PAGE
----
I’ve told myself that I will be a good fantasy baseball wife this year. I won’t complain when Jeff disappears to check stats online, or when he needs flip channels to check scores. He knows full well that I’m not that into baseball, or sports in general. And in the past, I haven’t been as supportive as I could when it comes to his favorite hobby.
But this year is different, I’ve told myself. The other day we drove six hours to Little Rock so he could draft his team for a league he’s been part of for 10 years. We saw old friends and visited favorite haunts (we met while working at the newspaper, the Arkansas Democrat-Gazette). The next morning, Jeff took his laptop to the breakfast room of the hotel and spent another couple of hours drafting yet another team for a different league. No eye rolls or complaints from me.
When we returned, I decided to give in to my craving for something warm, spicy and hearty. I love Indian food like Jeff loves baseball. I’m pretty sure it’s the cumin. Whatever it is, I can’t get enough. So, on Monday, I spent about an hour making these lentils.
Of the dozens of dals I’ve tried over the years, only a few have made it to GarlicShoots. This one is most definitely blog worthy. In a few days you’ll see butter chicken, which accompanied these lentils and rivals my friend Aisha’s. Gabi was gobbling it up. We all loved it. I will make it again this weekend.
Gingered Red Lentils with Garlic
barely adapted from 660 Curries
1 cup red lentils (mansoor dal), picked over for stones
1 small red onion, coarsely chopped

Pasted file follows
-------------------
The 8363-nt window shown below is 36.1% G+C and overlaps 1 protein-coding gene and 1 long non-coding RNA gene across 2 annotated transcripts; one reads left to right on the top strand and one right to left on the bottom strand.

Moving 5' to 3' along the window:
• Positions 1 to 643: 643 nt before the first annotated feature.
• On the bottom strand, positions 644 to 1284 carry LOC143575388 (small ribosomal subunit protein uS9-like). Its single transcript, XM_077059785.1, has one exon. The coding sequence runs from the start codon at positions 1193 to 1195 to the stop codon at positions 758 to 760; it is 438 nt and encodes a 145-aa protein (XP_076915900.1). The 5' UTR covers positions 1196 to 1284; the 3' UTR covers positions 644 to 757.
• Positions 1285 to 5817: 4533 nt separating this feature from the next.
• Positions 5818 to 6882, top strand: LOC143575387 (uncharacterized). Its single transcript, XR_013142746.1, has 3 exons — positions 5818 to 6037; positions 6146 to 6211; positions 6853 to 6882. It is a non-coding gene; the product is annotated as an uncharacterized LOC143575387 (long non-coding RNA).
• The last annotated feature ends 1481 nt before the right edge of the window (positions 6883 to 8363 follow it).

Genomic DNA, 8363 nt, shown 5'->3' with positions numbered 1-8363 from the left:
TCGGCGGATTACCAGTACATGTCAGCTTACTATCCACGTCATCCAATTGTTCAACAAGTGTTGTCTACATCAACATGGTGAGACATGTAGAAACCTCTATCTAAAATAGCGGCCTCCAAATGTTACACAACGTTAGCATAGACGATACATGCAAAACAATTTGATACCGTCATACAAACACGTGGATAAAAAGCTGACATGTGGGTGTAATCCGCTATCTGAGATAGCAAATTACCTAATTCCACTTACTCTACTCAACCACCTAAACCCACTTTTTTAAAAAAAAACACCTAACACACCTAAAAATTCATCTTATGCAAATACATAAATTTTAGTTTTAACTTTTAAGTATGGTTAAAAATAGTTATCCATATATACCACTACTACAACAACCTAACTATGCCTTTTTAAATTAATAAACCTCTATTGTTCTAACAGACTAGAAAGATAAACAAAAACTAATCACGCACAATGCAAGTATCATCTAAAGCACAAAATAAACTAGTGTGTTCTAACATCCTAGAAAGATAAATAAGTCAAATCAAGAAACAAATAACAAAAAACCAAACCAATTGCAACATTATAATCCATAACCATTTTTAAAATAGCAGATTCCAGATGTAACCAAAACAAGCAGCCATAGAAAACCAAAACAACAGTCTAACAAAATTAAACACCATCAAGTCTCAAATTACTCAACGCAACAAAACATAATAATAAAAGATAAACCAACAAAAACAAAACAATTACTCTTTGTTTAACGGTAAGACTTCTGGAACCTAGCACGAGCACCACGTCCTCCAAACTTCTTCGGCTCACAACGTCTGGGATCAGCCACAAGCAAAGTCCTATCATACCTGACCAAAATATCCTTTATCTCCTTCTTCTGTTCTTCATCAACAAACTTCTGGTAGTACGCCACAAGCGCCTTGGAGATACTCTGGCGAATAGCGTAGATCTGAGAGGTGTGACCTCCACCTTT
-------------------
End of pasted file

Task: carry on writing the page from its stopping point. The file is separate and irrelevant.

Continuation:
4 large cloves garlic, coarsely chopped
4 lengthwise slices fresh ginger (each 2 inches long, 1 inch wide, and 1/8 inch thick) coarsely chopped
2 fresh green chiles, such as serrano, Thai or cayenne, stems removed
2 tablespoons canola oil
1 teaspoon cumin seeds
2 dried red Thai or cayenne chiles, stems removed
1 medium-sized tomato (fresh or canned) finely chopped
1 teaspoon coarse kosher or sea salt
1/4 teaspoon ground tumeric
1/4 cup chopped fresh cilantro leaves and tender stems
Rinse the lentils by placing them in a medium saucepan and covering with water. Rub them between your fingertips. Drain the water and repeat a few times until the water remains somewhat clear. Drain. Add 3 1/4 cups water and bring to a boil, uncovered, over medium heat. Skim off and discard any foam on the surface. Reduce heat to medium low, cover, and simmer, stirring every now and then, until the lentils are tender, 18 to 20 minutes.
While the lentils are cooking, combine the onion, garlic, ginger and fresh chiles in a food processor. Pulse, mincing the ingredients. Do not let blades run constantly or the mixture will become watery.
Heat the oil in a small skillet over medium-high heat. Cook the cumin seeds, dried chiles for 5 to 10 seconds, until the chiles blacken and the seeds turn reddish brown and smell nutty. Immediately add the onion blend, reduce heat to medium, and fry until the mix is light brown around the edges, stirring constantly, about 3 to 5 minutes.
Stir in the tomato, salt and tumeric. Simmer, uncovered, stirring occasionally, until the tomato softens, 3 to 6 minutes. Stir in the cilantro.
Stir the sauce into the cooked lentils. Cover the pan and simmer over medium-heat, stirring a few times, until the flavors blend, about 5 minutes. Serve warm.